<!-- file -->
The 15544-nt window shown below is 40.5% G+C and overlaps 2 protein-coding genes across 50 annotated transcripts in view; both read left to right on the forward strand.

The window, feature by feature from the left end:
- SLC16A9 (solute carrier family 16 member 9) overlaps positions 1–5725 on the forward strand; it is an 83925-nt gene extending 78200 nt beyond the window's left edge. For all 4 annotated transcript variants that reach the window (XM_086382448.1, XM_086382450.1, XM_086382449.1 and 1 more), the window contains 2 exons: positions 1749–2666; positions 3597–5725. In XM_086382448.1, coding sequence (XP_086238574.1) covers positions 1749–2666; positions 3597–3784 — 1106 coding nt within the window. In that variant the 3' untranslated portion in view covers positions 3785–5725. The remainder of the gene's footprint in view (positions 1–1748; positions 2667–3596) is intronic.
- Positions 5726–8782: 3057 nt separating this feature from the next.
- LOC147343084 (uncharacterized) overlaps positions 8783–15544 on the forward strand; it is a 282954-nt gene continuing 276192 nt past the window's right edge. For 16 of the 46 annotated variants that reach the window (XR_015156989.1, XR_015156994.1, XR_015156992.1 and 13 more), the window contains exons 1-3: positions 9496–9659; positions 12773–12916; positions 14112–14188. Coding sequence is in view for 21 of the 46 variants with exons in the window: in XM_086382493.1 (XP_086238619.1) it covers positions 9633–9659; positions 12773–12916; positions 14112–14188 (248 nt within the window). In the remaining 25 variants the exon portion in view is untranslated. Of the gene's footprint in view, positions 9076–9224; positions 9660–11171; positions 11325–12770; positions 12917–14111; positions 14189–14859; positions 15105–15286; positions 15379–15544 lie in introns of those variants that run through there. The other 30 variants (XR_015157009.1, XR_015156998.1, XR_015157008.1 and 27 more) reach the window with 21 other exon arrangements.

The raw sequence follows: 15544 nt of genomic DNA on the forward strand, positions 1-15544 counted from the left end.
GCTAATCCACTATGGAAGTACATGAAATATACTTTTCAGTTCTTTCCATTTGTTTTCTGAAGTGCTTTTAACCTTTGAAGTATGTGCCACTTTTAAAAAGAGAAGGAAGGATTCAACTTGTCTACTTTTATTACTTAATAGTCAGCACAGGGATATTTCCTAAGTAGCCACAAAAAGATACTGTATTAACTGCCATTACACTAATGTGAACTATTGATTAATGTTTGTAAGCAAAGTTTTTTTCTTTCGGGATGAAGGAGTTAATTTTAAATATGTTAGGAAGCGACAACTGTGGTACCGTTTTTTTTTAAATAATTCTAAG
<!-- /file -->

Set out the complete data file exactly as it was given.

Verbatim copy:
The 15544-nt window shown below is 40.5% G+C and overlaps 2 protein-coding genes across 50 annotated transcripts in view; both read left to right on the forward strand.

The window, feature by feature from the left end:
- SLC16A9 (solute carrier family 16 member 9) overlaps positions 1–5725 on the forward strand; it is an 83925-nt gene extending 78200 nt beyond the window's left edge. For all 4 annotated transcript variants that reach the window (XM_086382448.1, XM_086382450.1, XM_086382449.1 and 1 more), the window contains 2 exons: positions 1749–2666; positions 3597–5725. In XM_086382448.1, coding sequence (XP_086238574.1) covers positions 1749–2666; positions 3597–3784 — 1106 coding nt within the window. In that variant the 3' untranslated portion in view covers positions 3785–5725. The remainder of the gene's footprint in view (positions 1–1748; positions 2667–3596) is intronic.
- Positions 5726–8782: 3057 nt separating this feature from the next.
- LOC147343084 (uncharacterized) overlaps positions 8783–15544 on the forward strand; it is a 282954-nt gene continuing 276192 nt past the window's right edge. For 16 of the 46 annotated variants that reach the window (XR_015156989.1, XR_015156994.1, XR_015156992.1 and 13 more), the window contains exons 1-3: positions 9496–9659; positions 12773–12916; positions 14112–14188. Coding sequence is in view for 21 of the 46 variants with exons in the window: in XM_086382493.1 (XP_086238619.1) it covers positions 9633–9659; positions 12773–12916; positions 14112–14188 (248 nt within the window). In the remaining 25 variants the exon portion in view is untranslated. Of the gene's footprint in view, positions 9076–9224; positions 9660–11171; positions 11325–12770; positions 12917–14111; positions 14189–14859; positions 15105–15286; positions 15379–15544 lie in introns of those variants that run through there. The other 30 variants (XR_015157009.1, XR_015156998.1, XR_015157008.1 and 27 more) reach the window with 21 other exon arrangements.

The raw sequence follows: 15544 nt of genomic DNA on the forward strand, positions 1-15544 counted from the left end.
GCTAATCCACTATGGAAGTACATGAAATATACTTTTCAGTTCTTTCCATTTGTTTTCTGAAGTGCTTTTAACCTTTGAAGTATGTGCCACTTTTAAAAAGAGAAGGAAGGATTCAACTTGTCTACTTTTATTACTTAATAGTCAGCACAGGGATATTTCCTAAGTAGCCACAAAAAGATACTGTATTAACTGCCATTACACTAATGTGAACTATTGATTAATGTTTGTAAGCAAAGTTTTTTTCTTTCGGGATGAAGGAGTTAATTTTAAATATGTTAGGAAGCGACAACTGTGGTACCGTTTTTTTTTAAATAATTCTAAG